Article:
The consensus seems to be leaning toward a buyout if you read all the boards. I'd also say the majority seem to think Merck. I, on the other hand, have decided (at least for today) that it won't be a buyout and it won't be Merck.
The reason for today's definitive decision (that will likely change again tomorrow when I read an interesting response to the contrary) is the wording from the letter and FAQ. I know everyone likes to find that sentence or phrase that only they and Sherlock Holmes would catch that indicates a buyout is afoot. But check out the enormous amount of references to the long term value or long term plans that Cytodyn has.
"benefit the company for years to come"
"position us for near-term and long-term success"
"we believe could be attractive to a partner and position the Company for a greater chance of success within the MASH space" (after a trial qualifies as long-term)
"We also began development of a longer-acting therapeutic with a partner" (another long-term outlook, though this wouldn't stop an acquiring company)
"may provide significant increases in shareholder value in the years to come"
"scheduled a final hearing date (August 12, 2024) in the arbitration" (not sure if this changes anything for an acquiring company where they'd have to wait)
"the Company will be evaluating the various potential indications for leronlimab to maximize the effective and efficient use of our resources" (that sounds like future planning)
"we have made and continue to pursue, our company is positioned for long-term success"
"This FAQ supplement is something we intend to update from time to time" (why commit to something that isn't necessary in a couple months time if we're about to be acquired)
"current team stands ready to implement the best strategies to maximize shareholder value in the near- and long-term"
"we will continue to focus on a multiple therapeutic development approach to leronlimab" (says partnerships versus buyout to me)
"we will continue to evaluate pre-clinical combination therapy trials in MASH and oncology." (could it be that our main partner will be for HIV then?)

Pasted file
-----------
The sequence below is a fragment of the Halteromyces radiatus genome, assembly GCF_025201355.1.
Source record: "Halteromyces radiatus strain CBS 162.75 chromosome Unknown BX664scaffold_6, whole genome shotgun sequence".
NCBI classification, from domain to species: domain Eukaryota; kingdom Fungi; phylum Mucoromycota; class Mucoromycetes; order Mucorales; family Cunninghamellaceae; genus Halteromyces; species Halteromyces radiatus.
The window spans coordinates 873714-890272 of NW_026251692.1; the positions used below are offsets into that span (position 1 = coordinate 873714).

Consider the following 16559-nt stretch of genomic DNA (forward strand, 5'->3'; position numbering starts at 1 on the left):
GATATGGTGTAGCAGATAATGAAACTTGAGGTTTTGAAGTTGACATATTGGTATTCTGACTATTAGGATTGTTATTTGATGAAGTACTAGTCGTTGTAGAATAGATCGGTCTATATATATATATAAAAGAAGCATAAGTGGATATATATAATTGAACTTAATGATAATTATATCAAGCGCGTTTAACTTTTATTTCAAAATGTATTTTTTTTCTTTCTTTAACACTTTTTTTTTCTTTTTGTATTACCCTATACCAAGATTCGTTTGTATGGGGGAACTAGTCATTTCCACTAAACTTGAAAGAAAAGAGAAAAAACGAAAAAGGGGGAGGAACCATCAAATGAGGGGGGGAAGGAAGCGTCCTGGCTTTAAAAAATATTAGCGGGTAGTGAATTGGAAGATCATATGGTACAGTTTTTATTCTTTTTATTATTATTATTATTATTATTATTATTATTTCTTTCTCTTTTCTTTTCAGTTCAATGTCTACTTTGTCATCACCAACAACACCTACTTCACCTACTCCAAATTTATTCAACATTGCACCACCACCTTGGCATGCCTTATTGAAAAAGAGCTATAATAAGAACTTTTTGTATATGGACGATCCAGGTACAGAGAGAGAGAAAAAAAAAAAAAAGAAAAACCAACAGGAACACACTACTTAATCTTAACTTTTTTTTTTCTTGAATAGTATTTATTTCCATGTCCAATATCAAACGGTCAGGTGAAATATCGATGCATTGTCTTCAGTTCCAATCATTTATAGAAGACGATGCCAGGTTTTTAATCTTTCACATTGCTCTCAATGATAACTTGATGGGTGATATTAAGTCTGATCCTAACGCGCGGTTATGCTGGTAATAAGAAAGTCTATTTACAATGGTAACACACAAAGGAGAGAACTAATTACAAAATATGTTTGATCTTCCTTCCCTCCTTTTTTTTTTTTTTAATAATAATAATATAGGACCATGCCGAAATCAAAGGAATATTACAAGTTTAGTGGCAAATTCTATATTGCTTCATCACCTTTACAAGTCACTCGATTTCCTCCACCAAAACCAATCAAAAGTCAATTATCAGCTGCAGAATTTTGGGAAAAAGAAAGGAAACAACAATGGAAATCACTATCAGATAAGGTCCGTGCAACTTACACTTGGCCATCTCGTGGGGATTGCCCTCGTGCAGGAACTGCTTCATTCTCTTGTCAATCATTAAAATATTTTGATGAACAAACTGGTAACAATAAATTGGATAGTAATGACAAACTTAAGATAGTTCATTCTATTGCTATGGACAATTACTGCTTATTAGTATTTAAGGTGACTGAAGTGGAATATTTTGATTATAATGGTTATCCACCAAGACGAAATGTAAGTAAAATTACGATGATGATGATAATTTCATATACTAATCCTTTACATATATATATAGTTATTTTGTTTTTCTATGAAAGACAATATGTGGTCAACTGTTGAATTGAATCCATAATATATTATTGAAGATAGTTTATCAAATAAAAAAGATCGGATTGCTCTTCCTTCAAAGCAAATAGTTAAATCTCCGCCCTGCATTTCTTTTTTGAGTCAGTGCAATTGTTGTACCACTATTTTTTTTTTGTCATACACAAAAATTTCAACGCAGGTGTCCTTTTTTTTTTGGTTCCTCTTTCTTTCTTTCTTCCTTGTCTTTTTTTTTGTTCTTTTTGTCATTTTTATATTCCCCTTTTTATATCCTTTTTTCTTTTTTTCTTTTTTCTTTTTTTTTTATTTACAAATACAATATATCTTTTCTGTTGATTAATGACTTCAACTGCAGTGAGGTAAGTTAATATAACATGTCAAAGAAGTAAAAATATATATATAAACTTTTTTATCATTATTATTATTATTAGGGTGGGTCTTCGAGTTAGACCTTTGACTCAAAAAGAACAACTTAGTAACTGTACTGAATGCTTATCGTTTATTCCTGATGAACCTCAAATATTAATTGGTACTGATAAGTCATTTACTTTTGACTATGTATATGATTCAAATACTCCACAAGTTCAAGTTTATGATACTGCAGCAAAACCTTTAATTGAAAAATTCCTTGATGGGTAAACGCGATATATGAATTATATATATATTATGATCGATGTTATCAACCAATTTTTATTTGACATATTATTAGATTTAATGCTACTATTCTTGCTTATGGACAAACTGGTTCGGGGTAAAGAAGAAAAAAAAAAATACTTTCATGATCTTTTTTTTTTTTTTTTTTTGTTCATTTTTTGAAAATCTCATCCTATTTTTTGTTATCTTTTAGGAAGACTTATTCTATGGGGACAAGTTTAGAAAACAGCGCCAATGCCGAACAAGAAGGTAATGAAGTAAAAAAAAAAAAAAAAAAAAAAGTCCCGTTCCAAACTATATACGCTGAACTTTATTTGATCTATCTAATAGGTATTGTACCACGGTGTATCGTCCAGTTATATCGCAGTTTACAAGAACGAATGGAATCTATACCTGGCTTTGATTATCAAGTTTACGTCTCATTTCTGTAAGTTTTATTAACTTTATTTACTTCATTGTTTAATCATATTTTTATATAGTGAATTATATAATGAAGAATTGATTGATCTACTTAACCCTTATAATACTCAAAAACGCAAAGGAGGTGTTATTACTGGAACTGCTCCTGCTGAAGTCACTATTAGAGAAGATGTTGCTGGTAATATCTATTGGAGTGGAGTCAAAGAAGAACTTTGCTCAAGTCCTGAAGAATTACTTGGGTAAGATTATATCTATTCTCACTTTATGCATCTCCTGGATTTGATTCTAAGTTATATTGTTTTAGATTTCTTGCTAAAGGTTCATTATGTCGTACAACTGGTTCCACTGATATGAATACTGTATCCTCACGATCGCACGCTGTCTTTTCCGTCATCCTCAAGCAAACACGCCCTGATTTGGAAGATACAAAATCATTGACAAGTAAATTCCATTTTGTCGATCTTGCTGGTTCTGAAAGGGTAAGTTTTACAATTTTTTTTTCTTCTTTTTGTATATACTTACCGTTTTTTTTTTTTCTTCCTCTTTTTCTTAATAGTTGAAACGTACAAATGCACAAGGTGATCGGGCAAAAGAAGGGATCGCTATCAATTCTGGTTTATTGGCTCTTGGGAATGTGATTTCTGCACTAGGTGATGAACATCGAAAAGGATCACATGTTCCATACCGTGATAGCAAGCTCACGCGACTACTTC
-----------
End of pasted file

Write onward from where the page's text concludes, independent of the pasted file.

"Positive developments in the foregoing initiatives could also result in more substantive interest from third parties" (isn't this a way of saying we aren't quite in the crosshairs yet?)
In my greatest "looks like heroin, Gene" from Fletch voice...
Looks like partnership, Gene.
Why the secrecy surrounding the AI partnership? Why not announce it, huh? Couldn't that be because of the AI company in Cytodyn's backyard that also works closely with Merck, ya dingus?
Well, yeah. It could be.
What if this heavy focus on HIV through the hold release saga, along with the mentions of finding or unlocking partners in Mash and Oncology, means we're getting an HIV partner rather than a buyout...and that partner is...
Because guess who strengthened their relationship in a big way with an AI partner back in July?
(I don't recall when our secret agreement was announced but it wasn't that long ago, and this timing could also explain why Cytodyn couldn't announce their partnership for fears of Respert making an easy connection between HIV talks, AI partners, and Gilead)
Cognizant will manage Gilead's global IT infrastructure while leading digital transformation initiatives designed to enhance overall client experience and enable faster time to market for Gilead products.
TEANECK, N.J., July 24, 2023 /PRNewswire/ -- Cognizant (NASDAQ: CTSH) today announced an expansion of its relationship with Gilead Sciences (NASDAQ: GILD). Gilead is a leading biopharmaceutical company advancing innovative medicines to prevent and treat life-threatening diseases. Under the agreement, Cognizant will manage Gilead's global IT infrastructure, platforms, applications and advanced analytics, and lead initiatives designed to accelerate its digital transformation. The agreement includes renewal and expansion of Cognizant services for a total expected value of $800 million over the next five years. This collaboration is aimed at enabling Gilead to streamline various parts of its business with the goal of faster time to market of various medicines for life-threatening diseases, including HIV, viral hepatitis, and cancer.